Quantum crypto broken?

John Lowry jlowry at bbn.com
Mon May 13 15:02:51 EDT 2002

(Greg and I work on the same project ...)
The Oxford announcement doesn't present quite
the risk implied.  Cloning in their case results
in an energy loss of 1/2 which is easily detected
through various means including error rate.
You have to conserve of energy ...

For a quick discussion on the no-cloning theory
see http://physics.about.com/library/weekly/aa070101a.htm

A notional QKD system can tolerate about a 15% error rate (14.86%
to be exact) before mutual information becomes an issue.
(For transmissions of >100 qbits)

5/6ths represents an error rate of 16% above that of the
baselined quantum system even if energy weren't conserved.
(Back of the envelope ...) For the system we're building, 
cutting power in half, greater probability of absorbtion, etc.,
yields another 20% error making _at least_ 36% error on
top of the baselined system.

There is a lot of math and implementation detail which
I won't go into but the physical and mathematical proofs
indicate that this is not a threat.  If perfect cloning were
possible this would be a _very_ different universe.


> -----Original Message-----
> From: owner-cryptography at wasabisystems.com
> [mailto:owner-cryptography at wasabisystems.com]On Behalf Of Greg Troxel
> Sent: Monday, May 13, 2002 8:42 AM
> To: Michael_Heyman at NAI.com
> Cc: cryptography at wasabisystems.com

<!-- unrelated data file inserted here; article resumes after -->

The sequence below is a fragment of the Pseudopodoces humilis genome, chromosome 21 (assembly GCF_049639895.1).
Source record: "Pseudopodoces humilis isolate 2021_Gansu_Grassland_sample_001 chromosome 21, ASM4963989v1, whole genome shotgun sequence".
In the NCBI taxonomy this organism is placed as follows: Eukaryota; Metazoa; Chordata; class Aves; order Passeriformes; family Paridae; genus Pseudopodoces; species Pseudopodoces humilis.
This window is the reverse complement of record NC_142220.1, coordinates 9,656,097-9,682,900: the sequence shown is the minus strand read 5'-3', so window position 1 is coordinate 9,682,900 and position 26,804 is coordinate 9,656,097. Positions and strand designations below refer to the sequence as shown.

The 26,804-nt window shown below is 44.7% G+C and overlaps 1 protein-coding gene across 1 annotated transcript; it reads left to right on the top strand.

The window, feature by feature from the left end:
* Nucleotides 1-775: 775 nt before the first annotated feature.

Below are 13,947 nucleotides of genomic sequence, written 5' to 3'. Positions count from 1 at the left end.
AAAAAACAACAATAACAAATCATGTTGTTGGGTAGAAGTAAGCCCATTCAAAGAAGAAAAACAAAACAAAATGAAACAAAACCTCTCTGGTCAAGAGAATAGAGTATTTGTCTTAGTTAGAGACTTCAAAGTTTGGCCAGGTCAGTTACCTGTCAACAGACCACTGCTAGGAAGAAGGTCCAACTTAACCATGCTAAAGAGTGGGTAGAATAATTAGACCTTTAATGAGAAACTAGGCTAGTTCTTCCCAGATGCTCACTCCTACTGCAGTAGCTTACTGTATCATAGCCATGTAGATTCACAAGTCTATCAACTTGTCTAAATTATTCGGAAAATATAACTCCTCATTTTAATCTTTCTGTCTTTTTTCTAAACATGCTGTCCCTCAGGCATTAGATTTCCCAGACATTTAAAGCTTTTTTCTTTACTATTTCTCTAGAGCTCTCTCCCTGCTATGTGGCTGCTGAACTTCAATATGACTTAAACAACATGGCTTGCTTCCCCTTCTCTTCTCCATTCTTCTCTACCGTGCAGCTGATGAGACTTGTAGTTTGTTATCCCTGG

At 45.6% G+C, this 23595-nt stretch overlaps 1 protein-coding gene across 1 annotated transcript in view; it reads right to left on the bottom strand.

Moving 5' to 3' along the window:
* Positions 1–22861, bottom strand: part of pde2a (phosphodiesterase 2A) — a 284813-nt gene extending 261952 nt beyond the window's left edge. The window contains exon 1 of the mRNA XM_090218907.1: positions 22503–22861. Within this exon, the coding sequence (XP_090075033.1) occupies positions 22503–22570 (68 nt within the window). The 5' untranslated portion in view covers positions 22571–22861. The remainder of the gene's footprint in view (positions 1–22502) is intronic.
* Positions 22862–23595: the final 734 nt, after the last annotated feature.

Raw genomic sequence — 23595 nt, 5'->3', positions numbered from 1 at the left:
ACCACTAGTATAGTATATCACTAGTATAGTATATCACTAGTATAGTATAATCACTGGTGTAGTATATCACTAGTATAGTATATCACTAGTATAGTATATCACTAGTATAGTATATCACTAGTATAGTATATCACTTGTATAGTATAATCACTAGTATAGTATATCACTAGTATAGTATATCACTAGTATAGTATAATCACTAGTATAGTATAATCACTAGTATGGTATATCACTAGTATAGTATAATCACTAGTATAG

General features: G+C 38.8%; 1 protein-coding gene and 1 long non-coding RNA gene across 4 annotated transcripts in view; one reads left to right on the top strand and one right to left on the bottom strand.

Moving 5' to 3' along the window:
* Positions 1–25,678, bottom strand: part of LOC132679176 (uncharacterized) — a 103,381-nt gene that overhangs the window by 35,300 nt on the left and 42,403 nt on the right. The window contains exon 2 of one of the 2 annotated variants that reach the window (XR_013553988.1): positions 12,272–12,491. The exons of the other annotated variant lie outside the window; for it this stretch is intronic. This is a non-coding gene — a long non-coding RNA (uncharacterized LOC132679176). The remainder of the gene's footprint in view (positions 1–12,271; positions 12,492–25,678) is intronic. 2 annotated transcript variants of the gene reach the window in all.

> Subject: Re: Quantum crypto broken?
> Quantum Key Distribution involves a step called "Privacy
> Amplification", which is essentially hashing down the bits that were
> received to a smaller number to account for the possibility that an
> eavesdropper knows some of them.  The essential point is that the two
> parties must estimate the amount of information that could have been
> gained by an eavesdropper; errors are one component of this estimation
> process.  Another component is the probability that the "single
> photon" sent was really more than one photon --- typical "weak
> coherent" links send multiple photons signifcantly often.
> It is important to realize that eavesdropping is a probabilistic
> operation --- when an attacker who measures a photon and retransmits
> it there is some probability (as much as 50% in a noise-free system)
> that no error will be induced.  (Essentially, this happens when the
> attacker's choice of basis matches the sender's choice of basis.)
> Thus, there can be no absolute guarantee of security, only probability
> bounds.  This is really no different from traditional cryptography, as
> an attacker has a 1 in 2^1024 chance of guessing a 1024 bit RSA key
> with a trivial strategy.
> Slutsky et al discuss the issue of deciding how many bits to hash down
> in the context of desiring to bound the probability that an attacker
> will have gained some amount of information about the bits that remain
> after privacy amplification.  Slutsky's paper can be found at
>   http://kfir.ucsd.edu/papers/defense.pdf
> See reference 11 for a discussion of privacy amplification.
> This paper addresses "individual attacks", in which a probe interacts
> with each photon and then a measurement is made on the probe.
> "Collective" and "joint" attacks in which multiple (sequential)
> photons are measured together are more complicated.
>         Greg Troxel <gdt at ir.bbn.com>
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